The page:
April 11, 2010

Off to Cape Breton for the Oysterband

I have just returned from a whirlwind trip to Sydney, Nova Scotia–a trip in which I spent 21 of 36 hours driving–to see a concert by the Oysterband.

The Oysterband, from their website

I’ve been telling everyone that this is my all-time-favorite band no one has ever heard of.  Which, of course, is not quite right, as they have been busily playing in Europe and Canada for more than thirty years, and have released that many albums and CDs in that time.  Sadly, though, here in the U.S., they have been flying under most people’s radar since the late ’70s.  In fact, when I crossed the U. S./Canadian border at Houlton early on Friday morning, two hours into my ten-hour drive, I had to explain my business in Canada to the agent as “attending an Oysterband concert in Sydney, Nova Scotia.”

“Blue Oyster Cult?” he asked.  I told him no, the Oysterband.  “Never heard of them,” he said, then cocked his head.  “All the way to Sydney, Nova Scotia for a group nobody knows.”  And he laughed.  But then, so did I, because the joke was on him, after all.

When I first heard the Oysterband–thanks to sportswriter and music aficionado Tommy Shea, who introduced me to their songs after hearing a piece I wrote about my friend Lowell Oyster attempting to teach me to play ukulele (very long story there)–I was horrified to realize they’d been playing for all those years and I had been ignorant of them for most of that time.  However, I’ve done my best to make up for that ignorance.  Tommy sent me a CD of songs he’d downloaded from iTunes, which he’d labeled “The Best of/Sort of the Oysterband.”  He’d included nineteen pieces he thought I’d need to hear in order to understand the ethos and evolution of the band.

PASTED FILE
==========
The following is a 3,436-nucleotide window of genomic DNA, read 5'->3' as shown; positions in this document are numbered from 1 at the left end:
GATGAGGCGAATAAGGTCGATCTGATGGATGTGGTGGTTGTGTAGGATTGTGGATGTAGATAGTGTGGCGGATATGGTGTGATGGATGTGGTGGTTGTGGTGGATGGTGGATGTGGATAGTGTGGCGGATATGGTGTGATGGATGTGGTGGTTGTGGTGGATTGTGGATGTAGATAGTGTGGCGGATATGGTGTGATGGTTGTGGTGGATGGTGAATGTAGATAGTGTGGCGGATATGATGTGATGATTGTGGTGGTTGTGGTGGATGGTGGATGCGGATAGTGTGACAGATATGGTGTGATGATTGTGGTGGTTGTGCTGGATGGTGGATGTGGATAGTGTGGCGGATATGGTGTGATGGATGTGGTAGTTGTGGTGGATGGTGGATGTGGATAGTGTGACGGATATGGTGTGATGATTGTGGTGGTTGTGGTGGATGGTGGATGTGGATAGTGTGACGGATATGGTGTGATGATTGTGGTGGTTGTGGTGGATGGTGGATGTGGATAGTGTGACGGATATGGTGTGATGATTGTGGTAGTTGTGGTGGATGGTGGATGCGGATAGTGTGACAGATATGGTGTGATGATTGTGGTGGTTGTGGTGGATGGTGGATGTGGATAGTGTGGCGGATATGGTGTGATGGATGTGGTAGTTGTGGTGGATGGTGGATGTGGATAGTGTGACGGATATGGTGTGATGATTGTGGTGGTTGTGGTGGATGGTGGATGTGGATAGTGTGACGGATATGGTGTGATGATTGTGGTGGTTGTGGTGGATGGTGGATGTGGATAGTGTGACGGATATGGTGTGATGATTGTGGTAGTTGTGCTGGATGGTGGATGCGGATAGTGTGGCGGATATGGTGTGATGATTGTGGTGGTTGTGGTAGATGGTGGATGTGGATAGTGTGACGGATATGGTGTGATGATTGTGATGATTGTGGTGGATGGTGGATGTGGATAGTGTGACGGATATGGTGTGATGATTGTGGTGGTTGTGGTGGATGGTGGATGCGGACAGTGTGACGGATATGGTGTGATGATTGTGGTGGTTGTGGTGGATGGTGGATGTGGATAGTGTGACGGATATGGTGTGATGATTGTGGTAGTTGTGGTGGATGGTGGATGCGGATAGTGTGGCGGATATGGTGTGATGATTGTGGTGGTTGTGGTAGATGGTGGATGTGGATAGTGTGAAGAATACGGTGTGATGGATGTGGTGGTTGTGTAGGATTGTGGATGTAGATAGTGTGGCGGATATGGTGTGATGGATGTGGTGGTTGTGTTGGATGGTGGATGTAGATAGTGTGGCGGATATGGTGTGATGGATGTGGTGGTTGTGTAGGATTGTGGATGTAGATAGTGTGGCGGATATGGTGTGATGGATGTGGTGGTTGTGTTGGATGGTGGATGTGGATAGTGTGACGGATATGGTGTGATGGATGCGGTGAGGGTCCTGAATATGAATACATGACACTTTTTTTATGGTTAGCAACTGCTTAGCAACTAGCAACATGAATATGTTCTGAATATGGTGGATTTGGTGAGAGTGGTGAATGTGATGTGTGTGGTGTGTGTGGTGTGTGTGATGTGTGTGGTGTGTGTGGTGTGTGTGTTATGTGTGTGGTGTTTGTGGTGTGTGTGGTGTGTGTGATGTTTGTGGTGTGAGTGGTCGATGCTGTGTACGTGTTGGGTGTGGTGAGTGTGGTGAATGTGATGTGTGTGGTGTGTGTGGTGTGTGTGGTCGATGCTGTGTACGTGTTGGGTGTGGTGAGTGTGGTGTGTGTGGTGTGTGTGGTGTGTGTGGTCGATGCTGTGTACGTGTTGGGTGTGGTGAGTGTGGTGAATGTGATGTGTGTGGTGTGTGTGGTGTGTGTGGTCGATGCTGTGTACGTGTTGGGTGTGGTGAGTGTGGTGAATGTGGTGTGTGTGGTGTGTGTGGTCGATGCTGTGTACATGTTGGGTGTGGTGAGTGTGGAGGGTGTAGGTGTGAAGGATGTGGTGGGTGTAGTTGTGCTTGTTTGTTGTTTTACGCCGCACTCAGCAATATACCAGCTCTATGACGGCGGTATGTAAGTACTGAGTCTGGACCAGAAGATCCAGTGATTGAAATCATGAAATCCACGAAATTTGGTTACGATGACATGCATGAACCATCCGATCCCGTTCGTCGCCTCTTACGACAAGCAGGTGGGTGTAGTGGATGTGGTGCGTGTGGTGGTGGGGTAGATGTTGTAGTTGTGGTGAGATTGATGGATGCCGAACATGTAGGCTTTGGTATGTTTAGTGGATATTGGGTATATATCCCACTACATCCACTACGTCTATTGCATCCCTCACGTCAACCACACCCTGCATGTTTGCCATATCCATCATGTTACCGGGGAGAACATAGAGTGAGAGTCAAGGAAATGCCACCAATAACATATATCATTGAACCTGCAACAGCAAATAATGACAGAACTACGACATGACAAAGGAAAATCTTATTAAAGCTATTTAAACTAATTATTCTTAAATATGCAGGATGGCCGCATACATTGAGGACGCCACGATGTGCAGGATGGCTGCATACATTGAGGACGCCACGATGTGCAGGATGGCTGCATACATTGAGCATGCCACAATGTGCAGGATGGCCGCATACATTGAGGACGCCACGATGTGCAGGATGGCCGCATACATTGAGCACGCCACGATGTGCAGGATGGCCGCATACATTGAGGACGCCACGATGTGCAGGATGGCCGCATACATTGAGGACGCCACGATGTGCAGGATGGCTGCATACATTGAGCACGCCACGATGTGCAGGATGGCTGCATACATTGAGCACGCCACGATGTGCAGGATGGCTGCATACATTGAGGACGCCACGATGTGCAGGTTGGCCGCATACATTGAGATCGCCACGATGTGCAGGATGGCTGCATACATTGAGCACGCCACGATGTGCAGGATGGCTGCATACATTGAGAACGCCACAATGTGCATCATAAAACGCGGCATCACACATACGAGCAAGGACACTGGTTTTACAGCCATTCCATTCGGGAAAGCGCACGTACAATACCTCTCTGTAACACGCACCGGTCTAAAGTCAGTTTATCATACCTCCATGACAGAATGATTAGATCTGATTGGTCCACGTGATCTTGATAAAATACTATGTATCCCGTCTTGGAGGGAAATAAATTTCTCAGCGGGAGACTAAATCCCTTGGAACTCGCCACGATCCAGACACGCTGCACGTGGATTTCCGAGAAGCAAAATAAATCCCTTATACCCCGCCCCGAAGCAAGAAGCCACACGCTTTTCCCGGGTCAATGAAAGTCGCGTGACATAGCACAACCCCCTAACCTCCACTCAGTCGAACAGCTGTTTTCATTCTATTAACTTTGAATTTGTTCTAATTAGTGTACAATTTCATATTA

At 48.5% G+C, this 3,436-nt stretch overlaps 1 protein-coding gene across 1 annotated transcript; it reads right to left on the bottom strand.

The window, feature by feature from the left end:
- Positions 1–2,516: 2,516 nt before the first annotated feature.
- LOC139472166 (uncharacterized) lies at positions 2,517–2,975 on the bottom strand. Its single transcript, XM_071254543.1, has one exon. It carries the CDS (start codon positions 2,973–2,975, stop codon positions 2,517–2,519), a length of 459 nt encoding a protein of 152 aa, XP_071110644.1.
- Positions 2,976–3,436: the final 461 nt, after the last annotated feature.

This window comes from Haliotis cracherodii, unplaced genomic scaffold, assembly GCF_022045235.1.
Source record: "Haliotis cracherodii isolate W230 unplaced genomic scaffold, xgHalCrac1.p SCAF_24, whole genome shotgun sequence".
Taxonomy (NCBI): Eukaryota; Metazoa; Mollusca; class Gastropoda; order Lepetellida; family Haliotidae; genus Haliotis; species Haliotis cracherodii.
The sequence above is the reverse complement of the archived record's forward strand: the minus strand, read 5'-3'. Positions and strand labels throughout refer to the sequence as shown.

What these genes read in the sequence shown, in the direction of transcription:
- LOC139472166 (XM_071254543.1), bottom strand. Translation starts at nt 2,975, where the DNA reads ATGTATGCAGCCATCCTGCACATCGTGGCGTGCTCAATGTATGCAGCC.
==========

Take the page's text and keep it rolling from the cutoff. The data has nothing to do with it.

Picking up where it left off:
Read more.

My song is your song

Check out this MSotD (My Song of the Day) post that features Kerri Powers’ “Tallulah Send a Car for Me.” It starts with one of my favorite lines: “Can’t wear my alligator boots in church. . .”

Kerri Powers – “Tallulah Send a Car for Me” (2009)


This is good stuff from Kerri Powers. Good stuff you need to hear!

On a totally unrelated post, my friend posted this song in the comments. I didn’t have a chance to listen to it until this morning, but now I’ve listened to most of Kerri Power’s album. I am intrigued.

See more here.

News from an artiste of fine living

The proprietor of UttonBay, that artiste of fine living on a budget, reports on her adventures in Paris. Here’s an example:


Chalked on the sidewalk of the Pont Marie today: Life is beautiful, as are we. A message from the mysterious Mlle. 2Nuit.

Our cameras caught a glimpse of the elusive JoeY reflected in a shop window outside the district near Contrescarpe. Fresh bread and M&M candies are always a good combination, however sharp-eyed JoeY has sussed out a real bargain: 1 cafe 1 croissant – 1 Euro 90.

More at The Uttmost from UttonBay.